At what point does disease spread stop being well-modeled by an exponential function?

post by Eli Tyre (elityre) · 2020-03-08T23:53:48.342Z · LW · GW · 4 comments

This is a question post.

Early in the spread of a new disease, its growth rate is exponential. But obviously, no disease can maintain that rate forever, it will soon run out of new people to infect. It has to level off at some point.

At what point (at what percent of the population infected?), does exponential spread become unrealistic?

Secondarily, how should you model the spread after that point?

(My very naive idea is to just model the up to 50% as exponential, and then model the next 50% as the inverse of the first half. (i.e. If weeks 1, 2, 3, and 4 had 6.25%, 12.5%, 25%, 50% infection rates, then project that weeks 5, 6 and 7, will have 75%, 87.5%, and 93.75% infection rates.) How good an approximation would that be?)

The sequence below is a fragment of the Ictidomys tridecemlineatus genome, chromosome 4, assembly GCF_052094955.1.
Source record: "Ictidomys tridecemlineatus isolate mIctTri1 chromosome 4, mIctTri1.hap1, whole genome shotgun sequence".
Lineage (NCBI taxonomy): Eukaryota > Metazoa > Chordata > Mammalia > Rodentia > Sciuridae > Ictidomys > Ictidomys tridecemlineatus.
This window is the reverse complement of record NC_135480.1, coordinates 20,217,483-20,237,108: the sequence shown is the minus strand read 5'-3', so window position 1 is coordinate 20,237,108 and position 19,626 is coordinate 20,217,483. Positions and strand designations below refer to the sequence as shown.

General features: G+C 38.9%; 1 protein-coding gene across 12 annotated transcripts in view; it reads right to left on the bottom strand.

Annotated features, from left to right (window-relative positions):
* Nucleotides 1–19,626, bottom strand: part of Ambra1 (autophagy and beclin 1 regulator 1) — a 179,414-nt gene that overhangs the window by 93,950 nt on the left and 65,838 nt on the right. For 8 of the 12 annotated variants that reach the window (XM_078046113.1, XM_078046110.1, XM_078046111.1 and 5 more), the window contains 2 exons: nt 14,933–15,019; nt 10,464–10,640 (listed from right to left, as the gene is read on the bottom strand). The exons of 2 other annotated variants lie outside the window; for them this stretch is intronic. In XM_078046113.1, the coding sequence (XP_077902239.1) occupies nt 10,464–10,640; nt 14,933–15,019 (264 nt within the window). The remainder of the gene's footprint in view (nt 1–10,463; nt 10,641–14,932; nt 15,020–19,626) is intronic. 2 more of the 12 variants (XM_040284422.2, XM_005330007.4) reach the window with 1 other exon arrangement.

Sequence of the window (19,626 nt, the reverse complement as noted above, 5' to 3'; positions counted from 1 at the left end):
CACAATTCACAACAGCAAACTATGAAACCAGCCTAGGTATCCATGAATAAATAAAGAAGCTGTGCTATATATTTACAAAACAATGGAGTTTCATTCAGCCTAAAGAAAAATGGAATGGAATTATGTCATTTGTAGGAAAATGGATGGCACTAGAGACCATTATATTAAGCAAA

tags: coronavirsus, COVID-19

answer by clone of saturn · 2020-03-09T00:29:28.895Z · LW(p) · GW(p)

The basic idea is that the ratio of infected to susceptible people grows exponentially to infinity, which means the absolute number of infected people follows a logistic function.

comment by Bucky · 2020-03-09T23:18:05.889Z · LW(p) · GW(p)

I tried this [LW · GW] with the China data and it seems to fit well, thanks.

answer by kithpendragon · 2020-03-09T00:27:48.989Z · LW(p) · GW(p)

3Blue1Brown just did a video about this subject that I found very informative. The chart they use to explain the "inflection point" actually does look much like the idea you described with exponential growth up to about 50% of the total infections over the course of an outbreak and leveling off after that.